Is your Role full of Healthy Striving or Useless Struggle?

07 Aug, 2017

Work life balance business and family choice How to Know When it’s Time to Abandon Work that’s Weighing you Down

We all love a great success story filled with dogged determinism. The actor who lives in her car and works odd jobs so she can become a blockbuster sensation. The high school dropout who puts in 20-hour days to launch the next game-changing Internet company. The immigrant who moonlights as a janitor while working his way up to become CEO of the world’s largest bank.

Most people will never become famous enough to garner widespread interest in the sacrifices they make to meet work goals – the sleep deprived IT professional who perpetually works 32 hours straight to get out releases, a sales manager who misses his child’s school events to keep clients happy, an administrative assistant who is at the beck and call of an executive 24/7…

It’s easy to admire the single-minded focus to achieving goals, after all, you’ve been pumped full of “do whatever it takes, stick-to-your-goals, never give up, no pain no gain” quotes, memes and inspirational speeches most of your life. As a society, we celebrate commitment at all costs and tend to equate giving up as failure.

But when does healthy professional striving turn into useless struggle and how do you know when it’s time to throw in the towel?

The answer seems simple: when more pain is associated with pursuit of your goal than pleasure. After all, the only reason to achieve success is because you believe it will make you happy in some way or another.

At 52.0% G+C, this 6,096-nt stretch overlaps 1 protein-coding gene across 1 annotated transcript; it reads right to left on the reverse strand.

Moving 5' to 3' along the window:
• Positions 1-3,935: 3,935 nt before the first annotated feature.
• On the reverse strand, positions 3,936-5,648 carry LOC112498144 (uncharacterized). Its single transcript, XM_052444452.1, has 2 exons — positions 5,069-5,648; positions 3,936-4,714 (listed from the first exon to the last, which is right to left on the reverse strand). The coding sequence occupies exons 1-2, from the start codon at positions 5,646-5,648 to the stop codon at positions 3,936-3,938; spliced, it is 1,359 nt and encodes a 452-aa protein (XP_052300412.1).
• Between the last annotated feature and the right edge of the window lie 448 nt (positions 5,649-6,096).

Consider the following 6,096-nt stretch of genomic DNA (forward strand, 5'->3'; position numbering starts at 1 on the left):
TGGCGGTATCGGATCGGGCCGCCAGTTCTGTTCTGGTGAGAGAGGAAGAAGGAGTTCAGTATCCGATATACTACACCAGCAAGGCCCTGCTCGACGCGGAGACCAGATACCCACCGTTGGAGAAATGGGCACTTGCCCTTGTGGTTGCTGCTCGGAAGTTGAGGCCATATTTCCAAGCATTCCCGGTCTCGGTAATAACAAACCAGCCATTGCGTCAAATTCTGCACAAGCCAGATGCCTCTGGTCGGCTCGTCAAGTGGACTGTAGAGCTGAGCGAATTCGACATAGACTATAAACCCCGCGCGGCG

As a recruitment leader, Ignite GM Leonie Knight has spent much of her career guiding people through career challenges.

“It’s all about balance. If your life and family and personal health succumb to your role/employer, you need to seriously evaluate if achieving greatness in your role is worth it,” she says. “Hard work, long hours and dedicated performance are normal factors for leaders in business; however, when your physical or emotional health is impacted, that’s a sign that you’re not living a balanced life.”

But sometimes just coming to the conclusion that things are out of balance can be difficult.

Knight says employees – especially Type A’s in leadership positions – can be slow to realise when their determination to succeed in a role is overriding their wellbeing and happiness.

“Determination, persistence and a sense of responsibility will often make high performers and leaders work hard to overcome what’s not working,” says Knight. “Even when they know their lives are out of balance they may self-sacrifice until they are no longer able to ignore the misery they’re experiencing.”

Arianna Huffington learned about balance the hard way. In 2007 she collapsed from burnout and exhaustion. Since then she’s been an advocate of living a well-rounded life.

“I wish I could go back and tell myself that not only is there no trade-off between living a well-rounded life and high performance, performance is actually improved when our lives include time for renewal, wisdom, wonder and giving. That would have saved me a lot of unnecessary stress, burnout and exhaustion.”

Knight believes good employers know this.

“You may think your employer will reward dedication to a role when they see you working long hours and know you are up communicating around the clock but good employers know that you’re more likely to succeed if you’re living a healthy, well rounded life. They should be supporting you in achieving your professional goals while encouraging you to lead a fulfilling personal life. If you can’t achieve balance while meeting your goals then it’s time to move on.”

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